Choosing Between Vital Parts is a Losing Proposition for I/DD

When it comes to full lives for Oregonians with intellectual and developmental disabilities, we want it all.  As a member of the Oregon I/DD Coalition, OSSA helped to identify four top priorities for the 2015 legislative budgeting session.  These four priorities, together, represent a pathway to richer lives for Oregonians with I/DD.  The four priorities are:

  • DSP Wages: Raise the wage for Direct Support Professionals.
  • Brokerage and CDDP Workload Model Budget:  Fund workload model at proposed 95% equity for CDDPs and Brokerages.
  • Fairview Trust:  Keep the promise of community housing opportunities for people with IDD and restore the Fairview Trust.
  • Employment: Continue funding to improve employment outcomes for people with IDD.

These priorities are listed in no particular order, for one very important reason: we cannot possibly weight one over the other if we are truly in support of people with intellectual and developmental disabilities.  Together, these elements of community employment, quality support professionals, community housing, and high-quality case management work together in a person’s life.  Each makes the other possible.

When I think about trying to prioritize our four adopted budget goals, it seems to me that I’d be choosing between the “neck” of the system (our case management force, connecting people to vital resources) or the “head” of the system (the resources people need to create full lives).  The head will not prosper without a neck; employment services, housing services, and provider organizations will not prosper without a strong case management force to navigate people to engage with them.  Likewise, the neck is pointless without a head; case management services are pointless without the employment, housing, and provider resources to which we can direct customers.  Choosing between vital parts is a losing proposition for the I/DD body.

(public domain source)

(public domain source)

Choosing between equally critical services, or offering one to be cut over another, is a non-starter for the OSSA.  However, this does not mean that OSSA is unwilling to engage in the process of tough decision-making, should it be required at DHS.  The Office of Developmental Disabilities has new, dedicated, and promising leadership in Director Lilia Teninty.  We do not ask her to make hard decisions in a vacuum, but instead are willing to provide important education on the impacts and ramifications of various options as they are considered.  We do not wish to instruct, but we are happy to support, the budgeting activities of ODDS.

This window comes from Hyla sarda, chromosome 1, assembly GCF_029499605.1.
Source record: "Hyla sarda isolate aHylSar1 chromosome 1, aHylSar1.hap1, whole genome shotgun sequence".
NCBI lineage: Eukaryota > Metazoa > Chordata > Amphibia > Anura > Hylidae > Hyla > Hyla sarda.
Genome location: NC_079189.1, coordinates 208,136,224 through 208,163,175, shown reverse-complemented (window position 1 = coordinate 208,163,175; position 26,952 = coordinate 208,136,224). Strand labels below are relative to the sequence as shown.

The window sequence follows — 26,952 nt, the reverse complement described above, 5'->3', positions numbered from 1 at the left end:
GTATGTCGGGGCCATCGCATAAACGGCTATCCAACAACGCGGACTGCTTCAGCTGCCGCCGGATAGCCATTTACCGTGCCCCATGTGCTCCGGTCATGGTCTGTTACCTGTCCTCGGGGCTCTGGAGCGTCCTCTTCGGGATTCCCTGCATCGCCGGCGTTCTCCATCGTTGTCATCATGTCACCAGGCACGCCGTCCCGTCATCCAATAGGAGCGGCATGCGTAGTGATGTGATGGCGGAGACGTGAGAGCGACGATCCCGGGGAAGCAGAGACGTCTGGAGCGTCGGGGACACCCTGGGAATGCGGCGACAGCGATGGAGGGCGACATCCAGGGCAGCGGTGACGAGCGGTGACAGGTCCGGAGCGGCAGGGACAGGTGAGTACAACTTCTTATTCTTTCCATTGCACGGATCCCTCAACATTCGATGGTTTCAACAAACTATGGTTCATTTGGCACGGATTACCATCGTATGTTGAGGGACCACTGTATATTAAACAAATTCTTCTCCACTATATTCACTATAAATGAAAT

OSSA sees an incredible opportunity at hand for the many components of the Oregon I/DD community to develop a strong, cohesive presence at the capitol.  Our strength is in the purity of our collective goal: to promote quality service and supports which respectfully further the rights, equality, justice, and inclusion for all Oregonians with intellectual and developmental disabilities and their families.


The Time for Advocacy is Now!

Distressing news out of the capitol: lawmakers may be looking to cut $140 million from human services in order to fund a budget “hole.”  The question is, what does a $140 million cut to human services look like?  Though plan hours are not likely to be cut, vulnerable areas include provider pay rates and Brokerage funding for Personal Agents.  Brokerage Personal Agents and direct support providers have worked to implement dozens of system changes over the past two years.  With these changes has come a lot of additional workload and responsibilities, which is already cutting into the bottom line: time spent with Brokerage customers.  Any reduction in funding is going to cut further into that time.

The sun is shining on lawmakers at Oregon's Capitol Building.

The sun is shining on lawmakers at Oregon’s Capitol Building.

Now is the perfect time to flex your advocacy muscles.  Advocacy is defined as “the act of pleading or arguing in favor of something, such as a cause, idea, or policy,” and if you’re a human, chances are you’ve been engaging in advocacy your entire life.  Some people are certainly more comfortable speaking their minds than others.  The trick to being a good advocate isn’t about becoming a perfect speaker, it’s about finding the right message for you.  When you find a cause or idea that is true to your heart and soul, you will find that the words flow much more easily.